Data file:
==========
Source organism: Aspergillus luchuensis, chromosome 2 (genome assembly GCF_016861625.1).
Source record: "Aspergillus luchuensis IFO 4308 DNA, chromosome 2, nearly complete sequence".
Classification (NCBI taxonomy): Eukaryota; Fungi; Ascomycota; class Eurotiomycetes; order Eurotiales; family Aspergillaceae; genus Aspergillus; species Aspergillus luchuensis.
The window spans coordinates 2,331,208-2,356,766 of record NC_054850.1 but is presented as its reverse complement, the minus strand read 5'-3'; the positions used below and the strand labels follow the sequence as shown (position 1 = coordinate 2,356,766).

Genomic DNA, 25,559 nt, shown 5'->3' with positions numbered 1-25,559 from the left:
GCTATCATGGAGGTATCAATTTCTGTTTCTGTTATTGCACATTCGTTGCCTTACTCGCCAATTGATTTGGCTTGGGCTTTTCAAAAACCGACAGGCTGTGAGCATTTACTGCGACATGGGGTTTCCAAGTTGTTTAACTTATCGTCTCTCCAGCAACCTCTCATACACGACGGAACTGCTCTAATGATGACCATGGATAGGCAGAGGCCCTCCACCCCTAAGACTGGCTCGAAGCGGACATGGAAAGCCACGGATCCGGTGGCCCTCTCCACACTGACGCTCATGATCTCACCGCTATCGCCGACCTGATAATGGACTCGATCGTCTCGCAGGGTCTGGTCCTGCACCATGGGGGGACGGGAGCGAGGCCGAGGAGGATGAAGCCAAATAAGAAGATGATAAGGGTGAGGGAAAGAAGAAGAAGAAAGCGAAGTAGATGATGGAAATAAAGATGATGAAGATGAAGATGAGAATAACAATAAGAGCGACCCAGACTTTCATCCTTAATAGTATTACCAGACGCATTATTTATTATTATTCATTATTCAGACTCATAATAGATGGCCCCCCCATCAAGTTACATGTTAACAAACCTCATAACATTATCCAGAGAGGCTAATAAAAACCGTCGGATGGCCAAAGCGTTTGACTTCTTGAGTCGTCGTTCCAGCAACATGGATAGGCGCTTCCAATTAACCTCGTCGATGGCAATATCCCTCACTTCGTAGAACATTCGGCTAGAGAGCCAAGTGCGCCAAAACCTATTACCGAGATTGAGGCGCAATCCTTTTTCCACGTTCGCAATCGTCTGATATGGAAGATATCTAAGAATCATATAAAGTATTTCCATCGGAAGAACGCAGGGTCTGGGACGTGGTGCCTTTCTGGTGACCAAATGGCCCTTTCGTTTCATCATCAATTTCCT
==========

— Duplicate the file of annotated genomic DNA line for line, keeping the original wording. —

Source organism: Aspergillus luchuensis, chromosome 2 (genome assembly GCF_016861625.1).
Source record: "Aspergillus luchuensis IFO 4308 DNA, chromosome 2, nearly complete sequence".
Classification (NCBI taxonomy): Eukaryota; Fungi; Ascomycota; class Eurotiomycetes; order Eurotiales; family Aspergillaceae; genus Aspergillus; species Aspergillus luchuensis.
The window spans coordinates 2,331,208-2,356,766 of record NC_054850.1 but is presented as its reverse complement, the minus strand read 5'-3'; the positions used below and the strand labels follow the sequence as shown (position 1 = coordinate 2,356,766).

Genomic DNA, 25,559 nt, shown 5'->3' with positions numbered 1-25,559 from the left:
GCTATCATGGAGGTATCAATTTCTGTTTCTGTTATTGCACATTCGTTGCCTTACTCGCCAATTGATTTGGCTTGGGCTTTTCAAAAACCGACAGGCTGTGAGCATTTACTGCGACATGGGGTTTCCAAGTTGTTTAACTTATCGTCTCTCCAGCAACCTCTCATACACGACGGAACTGCTCTAATGATGACCATGGATAGGCAGAGGCCCTCCACCCCTAAGACTGGCTCGAAGCGGACATGGAAAGCCACGGATCCGGTGGCCCTCTCCACACTGACGCTCATGATCTCACCGCTATCGCCGACCTGATAATGGACTCGATCGTCTCGCAGGGTCTGGTCCTGCACCATGGGGGGACGGGAGCGAGGCCGAGGAGGATGAAGCCAAATAAGAAGATGATAAGGGTGAGGGAAAGAAGAAGAAGAAAGCGAAGTAGATGATGGAAATAAAGATGATGAAGATGAAGATGAGAATAACAATAAGAGCGACCCAGACTTTCATCCTTAATAGTATTACCAGACGCATTATTTATTATTATTCATTATTCAGACTCATAATAGATGGCCCCCCCATCAAGTTACATGTTAACAAACCTCATAACATTATCCAGAGAGGCTAATAAAAACCGTCGGATGGCCAAAGCGTTTGACTTCTTGAGTCGTCGTTCCAGCAACATGGATAGGCGCTTCCAATTAACCTCGTCGATGGCAATATCCCTCACTTCGTAGAACATTCGGCTAGAGAGCCAAGTGCGCCAAAACCTATTACCGAGATTGAGGCGCAATCCTTTTTCCACGTTCGCAATCGTCTGATATGGAAGATATCTAAGAATCATATAAAGTATTTCCATCGGAAGAACGCAGGGTCTGGGACGTGGTGCCTTTCTGGTGACCAAATGGCCCTTTCGTTTCATCATCAATTTCCT